Yesterday, PwC Luxembourg held its annual "Securitisation breakfast" which brought together more than 80 market players, including corporate service providers, lawyers and other market participants. Through a series of interconnected presentations and discussions, conference speakers looked at the securitisation vehicles in the wake of the implementation of the Alternative Investment Fund Managers Directive (AIFMD),provided tax and VAT update, examined the implications of the European Market Infrastructure Regulation (EMIR) and stressed the importance of internal controls.
Market sentiment is still optimistic in Luxembourg
With more than 750 active securitisation vehicles by the end of March 2013, 32 of which were regulated by the CSSF, Luxembourg remains one of the most competitive jurisdictions in Europe to structure and locate securitisation transactions. And the minimum flat corporate income tax, introduced in January 2013, and VAT exemption are likely to boost the market.
"The financial crisis has had an impact on the European securitisation market. In Luxembourg, the business has increased steadily since 2004. The country’s regulatory advantages have encouraged this constant growth," said Holger von Keutz, partner and Securitisation Leader, PwC Luxembourg.
Currently the main asset classes include auto loans, structures investment products for retail clients, non-performing loans, consumer loans, real estate loans and private equity structures. Residential and commercial mortgages as well as auto loans and auto leasing receivables are expected to grow exponentially in the future according to participants.
AIFMD and securitisation: implications and exemptions
Market players are increasingly concerned by the implications of the AIFMD on securitisation. Based on the wide definition of an Alternative Investment Fund (AIF), some securitisation vehicles could fall within the Directive scope. This threat applies to securitisation vehicles in all European jurisdictions, and those subject to the Luxembourg Securitisation Act 2004. This law has a very broad definition of securitisation, which allows for almost any asset producing a regular flow of income or any risk to be securitised.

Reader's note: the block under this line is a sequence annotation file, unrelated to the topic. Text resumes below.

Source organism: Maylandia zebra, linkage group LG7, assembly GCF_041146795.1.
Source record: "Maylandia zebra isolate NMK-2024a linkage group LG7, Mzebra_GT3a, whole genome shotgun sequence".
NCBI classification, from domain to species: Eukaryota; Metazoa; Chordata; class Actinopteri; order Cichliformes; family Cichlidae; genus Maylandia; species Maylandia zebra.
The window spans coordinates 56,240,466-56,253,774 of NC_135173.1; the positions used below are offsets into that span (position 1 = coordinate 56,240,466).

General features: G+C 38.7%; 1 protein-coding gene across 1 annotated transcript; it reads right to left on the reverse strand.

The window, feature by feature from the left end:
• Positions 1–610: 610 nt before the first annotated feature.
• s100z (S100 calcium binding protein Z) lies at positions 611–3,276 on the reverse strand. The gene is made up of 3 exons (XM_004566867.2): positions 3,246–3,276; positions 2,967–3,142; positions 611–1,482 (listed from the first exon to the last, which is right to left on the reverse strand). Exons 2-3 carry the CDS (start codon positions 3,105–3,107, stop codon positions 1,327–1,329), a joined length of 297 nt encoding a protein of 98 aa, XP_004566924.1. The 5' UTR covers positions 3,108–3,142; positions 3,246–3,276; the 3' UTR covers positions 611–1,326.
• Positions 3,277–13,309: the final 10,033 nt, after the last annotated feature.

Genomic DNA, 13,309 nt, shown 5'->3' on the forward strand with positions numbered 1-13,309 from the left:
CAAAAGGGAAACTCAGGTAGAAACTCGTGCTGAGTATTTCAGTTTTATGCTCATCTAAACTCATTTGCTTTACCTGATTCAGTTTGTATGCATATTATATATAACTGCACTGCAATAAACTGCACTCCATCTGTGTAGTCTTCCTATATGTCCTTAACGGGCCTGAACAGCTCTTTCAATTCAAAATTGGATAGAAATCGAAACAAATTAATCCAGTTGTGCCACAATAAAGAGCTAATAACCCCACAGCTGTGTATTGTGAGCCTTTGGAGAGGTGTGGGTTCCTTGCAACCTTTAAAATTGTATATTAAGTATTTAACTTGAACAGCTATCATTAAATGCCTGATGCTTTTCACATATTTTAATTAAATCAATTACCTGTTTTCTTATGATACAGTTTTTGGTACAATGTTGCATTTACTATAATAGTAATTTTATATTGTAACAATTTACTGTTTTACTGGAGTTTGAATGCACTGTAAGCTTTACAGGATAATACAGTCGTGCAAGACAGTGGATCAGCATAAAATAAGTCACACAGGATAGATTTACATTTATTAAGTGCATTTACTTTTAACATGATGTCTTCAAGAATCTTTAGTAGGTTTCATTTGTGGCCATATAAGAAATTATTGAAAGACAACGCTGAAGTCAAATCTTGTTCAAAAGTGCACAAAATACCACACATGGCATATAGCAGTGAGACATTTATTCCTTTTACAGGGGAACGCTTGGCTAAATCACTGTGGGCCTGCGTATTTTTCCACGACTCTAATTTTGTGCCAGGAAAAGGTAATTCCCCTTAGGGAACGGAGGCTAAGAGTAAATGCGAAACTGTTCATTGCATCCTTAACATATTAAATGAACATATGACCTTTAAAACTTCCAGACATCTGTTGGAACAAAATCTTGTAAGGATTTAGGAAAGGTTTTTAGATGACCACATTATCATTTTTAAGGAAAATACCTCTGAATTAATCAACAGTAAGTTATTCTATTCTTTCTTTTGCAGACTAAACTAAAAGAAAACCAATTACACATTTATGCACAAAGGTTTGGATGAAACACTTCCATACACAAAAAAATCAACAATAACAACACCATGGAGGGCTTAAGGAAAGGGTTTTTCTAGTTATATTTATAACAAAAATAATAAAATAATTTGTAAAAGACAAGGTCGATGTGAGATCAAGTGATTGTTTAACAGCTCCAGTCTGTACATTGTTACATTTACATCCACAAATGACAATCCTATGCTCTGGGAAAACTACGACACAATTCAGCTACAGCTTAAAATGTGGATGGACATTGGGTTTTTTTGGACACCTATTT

Yet, securitisation special purpose entities1 (e.g. securitisation of loans, leasing receivables, trading receivables, funds, commodities and bond/loan portfolio) should be excluded from the scope of application of AIFMD.
Xavier Balthazar, partner, PwC Luxembourg, commented: "This exemption, which uses a definition from a European Central Bank regulation on statistical reporting, is not broad enough to cover the entire securitisation business. So there will definitely be certain vehicles to be qualified as AIFM in Luxembourg. For now, it is still difficult to say how many will fall within the AIFMD scope. We’re waiting for further guidance from the Commission and the CSSF to clarify what can be qualified as such and what cannot."
In practice, a limited number of securitisation transactions should be considered to be similar to a fund.
Clearing and reporting obligations under EMIR
EMIR entered into force on 16 August 2012. The reform introduces new requirements to reduce risk and bring more transparency to both OTC and listed derivatives markets. EMIR clearing and reporting obligations apply to all financial and nearly all non-financial counterparties in Europe.
In practice, reporting is required on derivative contracts which were entered into on 16 August 2012 and any which have been made after that date. This means that existing and new contracts will be within scope.
This event concluded on the importance of internal controls for securitisation vehicles.
"Sound governance and transparency are the cornerstones of internal controls," said Steven Libby, partner, PwC Luxembourg. "Regulations and competition as a way to stand out are today’s drivers for reporting on controls. And your stakeholders, external auditor and service entity are ways to communicate about controls."
 Any transaction or scheme whereby assets are transferred to an entity that is separate from the originator and/or whereby the credit risk of assets is transferred to investors.
Notes to the editor: